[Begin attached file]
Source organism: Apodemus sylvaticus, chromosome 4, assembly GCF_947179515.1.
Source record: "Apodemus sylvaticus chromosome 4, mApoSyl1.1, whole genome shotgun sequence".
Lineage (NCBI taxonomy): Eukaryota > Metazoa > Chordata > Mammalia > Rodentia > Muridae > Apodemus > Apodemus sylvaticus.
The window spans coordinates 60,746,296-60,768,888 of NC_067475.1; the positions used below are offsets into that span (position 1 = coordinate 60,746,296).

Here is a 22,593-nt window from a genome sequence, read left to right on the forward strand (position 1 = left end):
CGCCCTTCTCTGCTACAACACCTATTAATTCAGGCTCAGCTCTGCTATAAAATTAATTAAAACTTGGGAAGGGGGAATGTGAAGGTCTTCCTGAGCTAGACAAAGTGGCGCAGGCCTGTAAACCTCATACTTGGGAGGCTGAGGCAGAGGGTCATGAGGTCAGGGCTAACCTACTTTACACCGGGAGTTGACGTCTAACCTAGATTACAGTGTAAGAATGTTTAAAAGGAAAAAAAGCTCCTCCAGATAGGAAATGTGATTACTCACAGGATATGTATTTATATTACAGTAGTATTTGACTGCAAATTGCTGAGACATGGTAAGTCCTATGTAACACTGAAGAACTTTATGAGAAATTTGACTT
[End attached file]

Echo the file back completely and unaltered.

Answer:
Source organism: Apodemus sylvaticus, chromosome 4, assembly GCF_947179515.1.
Source record: "Apodemus sylvaticus chromosome 4, mApoSyl1.1, whole genome shotgun sequence".
Lineage (NCBI taxonomy): Eukaryota > Metazoa > Chordata > Mammalia > Rodentia > Muridae > Apodemus > Apodemus sylvaticus.
The window spans coordinates 60,746,296-60,768,888 of NC_067475.1; the positions used below are offsets into that span (position 1 = coordinate 60,746,296).

Here is a 22,593-nt window from a genome sequence, read left to right on the forward strand (position 1 = left end):
CGCCCTTCTCTGCTACAACACCTATTAATTCAGGCTCAGCTCTGCTATAAAATTAATTAAAACTTGGGAAGGGGGAATGTGAAGGTCTTCCTGAGCTAGACAAAGTGGCGCAGGCCTGTAAACCTCATACTTGGGAGGCTGAGGCAGAGGGTCATGAGGTCAGGGCTAACCTACTTTACACCGGGAGTTGACGTCTAACCTAGATTACAGTGTAAGAATGTTTAAAAGGAAAAAAAGCTCCTCCAGATAGGAAATGTGATTACTCACAGGATATGTATTTATATTACAGTAGTATTTGACTGCAAATTGCTGAGACATGGTAAGTCCTATGTAACACTGAAGAACTTTATGAGAAATTTGACTT